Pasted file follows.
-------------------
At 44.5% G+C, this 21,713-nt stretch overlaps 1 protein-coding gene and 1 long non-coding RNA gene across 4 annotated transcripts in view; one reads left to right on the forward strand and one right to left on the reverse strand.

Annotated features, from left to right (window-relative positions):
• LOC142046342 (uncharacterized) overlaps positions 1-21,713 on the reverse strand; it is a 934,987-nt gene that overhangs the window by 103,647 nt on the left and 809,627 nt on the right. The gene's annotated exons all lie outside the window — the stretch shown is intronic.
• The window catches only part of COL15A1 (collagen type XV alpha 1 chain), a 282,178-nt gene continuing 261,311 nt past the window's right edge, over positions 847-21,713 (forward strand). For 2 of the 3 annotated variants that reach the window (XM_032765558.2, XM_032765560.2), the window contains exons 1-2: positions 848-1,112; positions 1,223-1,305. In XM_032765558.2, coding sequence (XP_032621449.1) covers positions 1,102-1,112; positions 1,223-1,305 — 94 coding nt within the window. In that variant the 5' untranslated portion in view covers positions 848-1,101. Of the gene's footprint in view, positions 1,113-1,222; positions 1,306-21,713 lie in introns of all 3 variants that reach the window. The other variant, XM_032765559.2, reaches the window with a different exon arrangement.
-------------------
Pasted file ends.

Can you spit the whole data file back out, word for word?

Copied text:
At 44.5% G+C, this 21,713-nt stretch overlaps 1 protein-coding gene and 1 long non-coding RNA gene across 4 annotated transcripts in view; one reads left to right on the forward strand and one right to left on the reverse strand.

Annotated features, from left to right (window-relative positions):
• LOC142046342 (uncharacterized) overlaps positions 1-21,713 on the reverse strand; it is a 934,987-nt gene that overhangs the window by 103,647 nt on the left and 809,627 nt on the right. The gene's annotated exons all lie outside the window — the stretch shown is intronic.
• The window catches only part of COL15A1 (collagen type XV alpha 1 chain), a 282,178-nt gene continuing 261,311 nt past the window's right edge, over positions 847-21,713 (forward strand). For 2 of the 3 annotated variants that reach the window (XM_032765558.2, XM_032765560.2), the window contains exons 1-2: positions 848-1,112; positions 1,223-1,305. In XM_032765558.2, coding sequence (XP_032621449.1) covers positions 1,102-1,112; positions 1,223-1,305 — 94 coding nt within the window. In that variant the 5' untranslated portion in view covers positions 848-1,101. Of the gene's footprint in view, positions 1,113-1,222; positions 1,306-21,713 lie in introns of all 3 variants that reach the window. The other variant, XM_032765559.2, reaches the window with a different exon arrangement.